Dying from lung disease is very unpleasant. Yes, I’ve seen it. I’ll spare you the graphic details. Instead I’ll tell you what happens to the lungs in COPD and let you think about it.

First, a very brief anatomy lesson (with apologies to my anatomy professors). You have two lungs, one on each side of your heart in your chest cavity. The lung on the left side has two lobes and extends further down that the right lung, in order to make room for the heart, which tilts slightly to the left. The lung on the right has three lobes and does not tilt downward, in order to make room for the liver, which is below the diaphragm. Each lobe of the lungs is further divided into segments.

As you breathe, the air travels from your nose into your trachea, basically a tube in your throat. The trachea branches left and right into the left bronchus and the right bronchus (plural: bronchi), which divide into ever smaller tubes, called bronchioles. Imagine a tree with ever smaller branches. Each bronchiole ends in an air sac called an alveolus (plural: alveoli – I am so glad I took Latin in high school). This is where the air you breathe ends up.

Your blood vessels also get smaller and smaller as they enter the lungs. The smallest blood vessels, which should be full of gaseous waste products, transfer the waste into the alveoli and pick up oxygen from the alveoli. So, if your lungs are healthy, you breathe in oxygen and breathe out waste.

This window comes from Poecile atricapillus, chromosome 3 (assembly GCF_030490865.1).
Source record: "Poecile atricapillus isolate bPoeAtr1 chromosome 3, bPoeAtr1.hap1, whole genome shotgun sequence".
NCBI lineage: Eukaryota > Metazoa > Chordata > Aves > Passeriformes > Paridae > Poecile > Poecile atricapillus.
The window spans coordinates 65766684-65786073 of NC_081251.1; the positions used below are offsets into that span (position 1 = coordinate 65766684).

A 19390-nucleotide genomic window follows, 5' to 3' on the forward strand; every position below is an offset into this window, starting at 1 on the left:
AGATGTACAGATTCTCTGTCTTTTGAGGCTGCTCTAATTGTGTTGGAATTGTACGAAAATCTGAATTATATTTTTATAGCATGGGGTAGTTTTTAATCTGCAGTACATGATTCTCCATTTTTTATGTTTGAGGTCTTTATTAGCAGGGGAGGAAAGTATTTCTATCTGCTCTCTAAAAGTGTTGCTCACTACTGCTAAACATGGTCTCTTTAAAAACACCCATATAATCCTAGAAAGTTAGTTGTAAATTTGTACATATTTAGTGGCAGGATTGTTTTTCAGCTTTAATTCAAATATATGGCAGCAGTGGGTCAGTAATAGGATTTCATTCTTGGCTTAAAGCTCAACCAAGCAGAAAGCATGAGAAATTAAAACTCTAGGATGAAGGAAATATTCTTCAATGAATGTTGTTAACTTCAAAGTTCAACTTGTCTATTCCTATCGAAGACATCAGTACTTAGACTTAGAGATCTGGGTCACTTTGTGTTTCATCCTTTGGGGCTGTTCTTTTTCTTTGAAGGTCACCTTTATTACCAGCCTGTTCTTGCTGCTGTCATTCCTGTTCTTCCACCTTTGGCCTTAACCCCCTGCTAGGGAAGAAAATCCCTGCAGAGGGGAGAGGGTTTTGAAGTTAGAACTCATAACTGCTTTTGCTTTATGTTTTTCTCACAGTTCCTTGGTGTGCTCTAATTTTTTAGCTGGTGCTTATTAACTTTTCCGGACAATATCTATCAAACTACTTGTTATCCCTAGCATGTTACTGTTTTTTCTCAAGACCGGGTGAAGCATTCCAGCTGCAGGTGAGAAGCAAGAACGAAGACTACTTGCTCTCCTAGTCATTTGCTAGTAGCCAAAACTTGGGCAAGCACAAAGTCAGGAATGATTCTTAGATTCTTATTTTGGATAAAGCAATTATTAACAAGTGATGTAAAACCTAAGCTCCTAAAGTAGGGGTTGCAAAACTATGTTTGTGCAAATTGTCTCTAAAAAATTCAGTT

COPD is actually a pair of lung diseases: emphysema and chronic bronchitis. In emphysema, the walls of the alveoli have been damaged and either the alveoli can’t contract enough to expel the waste or the walls are too thick to go through the exchange process. In chronic bronchitis (-itis at the end of a word means inflammation), the irritated bronchial tree secretes mucus, lots of mucus. Eventually there is so much mucus that the individual with chronic bronchitis can’t expel it all. This interferes with breathing.

Both emphysema and chronic bronchitis progress slowly. But the end is an inability to breath, either because oxygen and waste can’t be exchanged or because there is an obstruction preventing breathing. Breathing is not only necessary for life. It is also necessary to perform the everyday tasks of life: eating, standing, dressing, brushing your teeth, even smiling and, of course, laughing.

There is no cure for COPD. The severity of the symptoms can wax and wane. It is not reversible. But life style changes and medications can make you feel better. Consult with your healthcare provider. Don’t smoke.

For more information:

http://www.nhlbi.nih.gov/health/health-topics/topics/copd/

http://www.mayoclinic.org/diseases-conditions/copd/basics/definition/con-20032017

I was just thinking.